Chapter 11. Disputes over national holidays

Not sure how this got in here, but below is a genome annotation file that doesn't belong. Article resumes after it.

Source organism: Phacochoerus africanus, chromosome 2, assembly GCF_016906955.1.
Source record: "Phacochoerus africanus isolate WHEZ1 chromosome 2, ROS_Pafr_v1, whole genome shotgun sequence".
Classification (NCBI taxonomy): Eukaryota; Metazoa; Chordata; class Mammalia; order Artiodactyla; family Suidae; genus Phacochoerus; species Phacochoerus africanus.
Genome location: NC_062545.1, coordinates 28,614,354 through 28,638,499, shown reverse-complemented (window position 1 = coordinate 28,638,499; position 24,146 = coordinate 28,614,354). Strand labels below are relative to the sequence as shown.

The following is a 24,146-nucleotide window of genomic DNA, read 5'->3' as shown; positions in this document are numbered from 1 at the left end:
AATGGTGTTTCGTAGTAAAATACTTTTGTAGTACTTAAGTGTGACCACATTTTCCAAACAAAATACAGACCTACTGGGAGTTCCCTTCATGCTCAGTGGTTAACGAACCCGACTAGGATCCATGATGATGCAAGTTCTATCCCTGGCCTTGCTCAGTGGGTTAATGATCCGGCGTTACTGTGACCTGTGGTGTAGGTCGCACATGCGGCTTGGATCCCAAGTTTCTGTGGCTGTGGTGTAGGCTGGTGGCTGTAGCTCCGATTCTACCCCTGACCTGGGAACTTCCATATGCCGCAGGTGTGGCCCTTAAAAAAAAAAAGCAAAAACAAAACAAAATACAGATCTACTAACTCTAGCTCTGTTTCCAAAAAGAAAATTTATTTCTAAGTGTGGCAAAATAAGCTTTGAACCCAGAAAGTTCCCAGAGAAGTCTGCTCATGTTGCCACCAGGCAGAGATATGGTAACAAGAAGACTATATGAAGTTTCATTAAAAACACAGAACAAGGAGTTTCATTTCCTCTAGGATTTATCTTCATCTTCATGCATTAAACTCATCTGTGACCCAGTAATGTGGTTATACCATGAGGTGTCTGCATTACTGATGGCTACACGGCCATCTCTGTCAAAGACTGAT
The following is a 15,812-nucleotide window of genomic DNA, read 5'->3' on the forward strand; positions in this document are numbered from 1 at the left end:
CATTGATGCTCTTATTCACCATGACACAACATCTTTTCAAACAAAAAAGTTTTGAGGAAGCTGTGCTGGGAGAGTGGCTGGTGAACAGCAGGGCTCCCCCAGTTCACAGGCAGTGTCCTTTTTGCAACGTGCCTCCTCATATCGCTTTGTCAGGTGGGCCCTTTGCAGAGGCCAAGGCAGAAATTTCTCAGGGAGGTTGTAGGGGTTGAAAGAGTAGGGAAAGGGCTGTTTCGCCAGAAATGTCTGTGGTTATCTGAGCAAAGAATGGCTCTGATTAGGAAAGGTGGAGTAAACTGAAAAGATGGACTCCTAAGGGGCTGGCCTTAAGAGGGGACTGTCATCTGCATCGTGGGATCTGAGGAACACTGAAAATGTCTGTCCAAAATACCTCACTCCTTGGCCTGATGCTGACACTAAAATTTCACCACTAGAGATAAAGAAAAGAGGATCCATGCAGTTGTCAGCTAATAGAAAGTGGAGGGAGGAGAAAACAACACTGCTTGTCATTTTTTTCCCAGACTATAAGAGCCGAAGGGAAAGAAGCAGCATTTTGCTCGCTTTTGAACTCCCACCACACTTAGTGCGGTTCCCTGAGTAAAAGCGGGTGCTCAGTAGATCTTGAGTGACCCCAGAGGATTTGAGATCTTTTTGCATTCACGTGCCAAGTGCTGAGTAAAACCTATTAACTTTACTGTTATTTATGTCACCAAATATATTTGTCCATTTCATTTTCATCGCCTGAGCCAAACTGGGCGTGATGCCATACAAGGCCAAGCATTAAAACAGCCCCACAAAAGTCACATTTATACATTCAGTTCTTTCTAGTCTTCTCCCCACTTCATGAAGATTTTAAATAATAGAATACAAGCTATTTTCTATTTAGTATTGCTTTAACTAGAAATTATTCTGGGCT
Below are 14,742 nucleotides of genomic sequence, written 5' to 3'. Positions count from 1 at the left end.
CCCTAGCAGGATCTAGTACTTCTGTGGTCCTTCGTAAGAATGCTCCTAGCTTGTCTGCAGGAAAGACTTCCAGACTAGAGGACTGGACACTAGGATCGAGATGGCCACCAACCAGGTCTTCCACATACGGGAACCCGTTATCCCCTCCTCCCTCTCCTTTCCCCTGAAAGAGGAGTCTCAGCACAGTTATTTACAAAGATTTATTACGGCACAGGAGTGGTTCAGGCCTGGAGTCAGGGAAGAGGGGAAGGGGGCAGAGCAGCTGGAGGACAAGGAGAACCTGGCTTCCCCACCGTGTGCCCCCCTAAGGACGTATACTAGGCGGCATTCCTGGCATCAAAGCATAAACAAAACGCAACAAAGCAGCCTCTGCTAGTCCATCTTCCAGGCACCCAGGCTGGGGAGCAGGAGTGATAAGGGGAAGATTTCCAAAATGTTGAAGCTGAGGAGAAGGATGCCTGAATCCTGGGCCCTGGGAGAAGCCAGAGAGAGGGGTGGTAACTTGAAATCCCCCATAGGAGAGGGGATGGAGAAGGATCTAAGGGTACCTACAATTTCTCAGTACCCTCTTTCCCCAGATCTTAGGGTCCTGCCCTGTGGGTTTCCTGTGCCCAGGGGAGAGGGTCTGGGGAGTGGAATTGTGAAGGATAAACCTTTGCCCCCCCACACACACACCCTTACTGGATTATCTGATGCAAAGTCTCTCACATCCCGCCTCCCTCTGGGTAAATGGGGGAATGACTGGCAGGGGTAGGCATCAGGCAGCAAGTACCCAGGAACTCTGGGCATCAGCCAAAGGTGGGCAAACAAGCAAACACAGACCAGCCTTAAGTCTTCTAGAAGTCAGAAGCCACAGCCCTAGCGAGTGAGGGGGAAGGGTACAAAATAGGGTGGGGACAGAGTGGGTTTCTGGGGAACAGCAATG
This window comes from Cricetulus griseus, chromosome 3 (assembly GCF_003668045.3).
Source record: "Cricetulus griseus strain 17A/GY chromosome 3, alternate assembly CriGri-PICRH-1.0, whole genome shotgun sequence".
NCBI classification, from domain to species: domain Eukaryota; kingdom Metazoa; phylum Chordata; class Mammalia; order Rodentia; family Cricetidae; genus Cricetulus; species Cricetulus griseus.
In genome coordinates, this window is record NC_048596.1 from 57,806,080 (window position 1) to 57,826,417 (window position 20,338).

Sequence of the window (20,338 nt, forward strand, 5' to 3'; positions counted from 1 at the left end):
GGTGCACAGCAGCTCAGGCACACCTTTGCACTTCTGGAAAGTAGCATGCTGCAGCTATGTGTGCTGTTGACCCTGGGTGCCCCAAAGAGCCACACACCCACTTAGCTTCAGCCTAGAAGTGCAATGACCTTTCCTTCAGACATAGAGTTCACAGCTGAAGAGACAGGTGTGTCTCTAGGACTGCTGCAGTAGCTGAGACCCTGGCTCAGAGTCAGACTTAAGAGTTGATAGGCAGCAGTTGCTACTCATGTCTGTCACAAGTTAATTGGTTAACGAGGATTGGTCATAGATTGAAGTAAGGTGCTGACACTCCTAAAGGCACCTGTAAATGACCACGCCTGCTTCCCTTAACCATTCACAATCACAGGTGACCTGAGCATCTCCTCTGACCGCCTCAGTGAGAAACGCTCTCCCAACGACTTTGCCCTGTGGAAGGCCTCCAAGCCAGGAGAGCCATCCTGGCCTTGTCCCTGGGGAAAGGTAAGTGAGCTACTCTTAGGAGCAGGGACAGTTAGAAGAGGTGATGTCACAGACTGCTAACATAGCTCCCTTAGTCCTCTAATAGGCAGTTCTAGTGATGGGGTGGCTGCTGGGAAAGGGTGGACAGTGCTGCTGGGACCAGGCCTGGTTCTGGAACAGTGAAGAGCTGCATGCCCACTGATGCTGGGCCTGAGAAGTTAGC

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This chapter analyzes the discourse of leading politicians in Bosnia and Herzegovina on the occasion of national holidays from 2000 to 2010. Fifteen years after the Dayton Agreement, Bosnia and Herzegovina has no common law on national holidays at the state level. This lack is due to varying concepts of history and how the state should be organized, and reveals deep-rooted conflicts in a society consisting of Bosniaks, Serbs, and Croats. Each of the two administrative parts of Bosnia and Herzegovina, referred to as entities, has its own holidays that are contested by the other entity. Within the Bosniak-Croat entity, there is a conflict between the two groups that constitute it. The discourse used to mark holidays is usually aimed at legitimizing one’s own holidays and delegitimizing others’ holidays. The analysis shows how the (de)legitimization strategies relate to time, space, and modality.


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